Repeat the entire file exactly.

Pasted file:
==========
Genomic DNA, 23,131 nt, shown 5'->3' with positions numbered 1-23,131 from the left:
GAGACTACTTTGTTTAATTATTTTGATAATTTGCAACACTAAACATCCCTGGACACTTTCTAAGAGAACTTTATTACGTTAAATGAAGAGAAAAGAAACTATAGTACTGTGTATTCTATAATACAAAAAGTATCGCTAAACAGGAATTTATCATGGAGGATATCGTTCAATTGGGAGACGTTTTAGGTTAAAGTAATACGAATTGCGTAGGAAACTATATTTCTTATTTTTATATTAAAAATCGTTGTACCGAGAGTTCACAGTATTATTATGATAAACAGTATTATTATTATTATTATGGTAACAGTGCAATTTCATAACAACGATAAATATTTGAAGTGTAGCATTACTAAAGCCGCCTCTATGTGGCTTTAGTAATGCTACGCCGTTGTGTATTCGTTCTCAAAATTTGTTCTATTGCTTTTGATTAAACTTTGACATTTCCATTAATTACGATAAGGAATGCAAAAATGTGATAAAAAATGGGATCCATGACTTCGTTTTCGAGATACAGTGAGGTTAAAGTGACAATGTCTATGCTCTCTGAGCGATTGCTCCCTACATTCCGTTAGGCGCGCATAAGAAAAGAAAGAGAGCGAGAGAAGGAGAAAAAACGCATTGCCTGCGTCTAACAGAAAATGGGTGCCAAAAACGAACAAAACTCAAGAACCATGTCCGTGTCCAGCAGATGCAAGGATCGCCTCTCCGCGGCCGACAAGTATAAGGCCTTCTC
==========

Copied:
Genomic DNA, 23,131 nt, shown 5'->3' with positions numbered 1-23,131 from the left:
GAGACTACTTTGTTTAATTATTTTGATAATTTGCAACACTAAACATCCCTGGACACTTTCTAAGAGAACTTTATTACGTTAAATGAAGAGAAAAGAAACTATAGTACTGTGTATTCTATAATACAAAAAGTATCGCTAAACAGGAATTTATCATGGAGGATATCGTTCAATTGGGAGACGTTTTAGGTTAAAGTAATACGAATTGCGTAGGAAACTATATTTCTTATTTTTATATTAAAAATCGTTGTACCGAGAGTTCACAGTATTATTATGATAAACAGTATTATTATTATTATTATGGTAACAGTGCAATTTCATAACAACGATAAATATTTGAAGTGTAGCATTACTAAAGCCGCCTCTATGTGGCTTTAGTAATGCTACGCCGTTGTGTATTCGTTCTCAAAATTTGTTCTATTGCTTTTGATTAAACTTTGACATTTCCATTAATTACGATAAGGAATGCAAAAATGTGATAAAAAATGGGATCCATGACTTCGTTTTCGAGATACAGTGAGGTTAAAGTGACAATGTCTATGCTCTCTGAGCGATTGCTCCCTACATTCCGTTAGGCGCGCATAAGAAAAGAAAGAGAGCGAGAGAAGGAGAAAAAACGCATTGCCTGCGTCTAACAGAAAATGGGTGCCAAAAACGAACAAAACTCAAGAACCATGTCCGTGTCCAGCAGATGCAAGGATCGCCTCTCCGCGGCCGACAAGTATAAGGCCTTCTC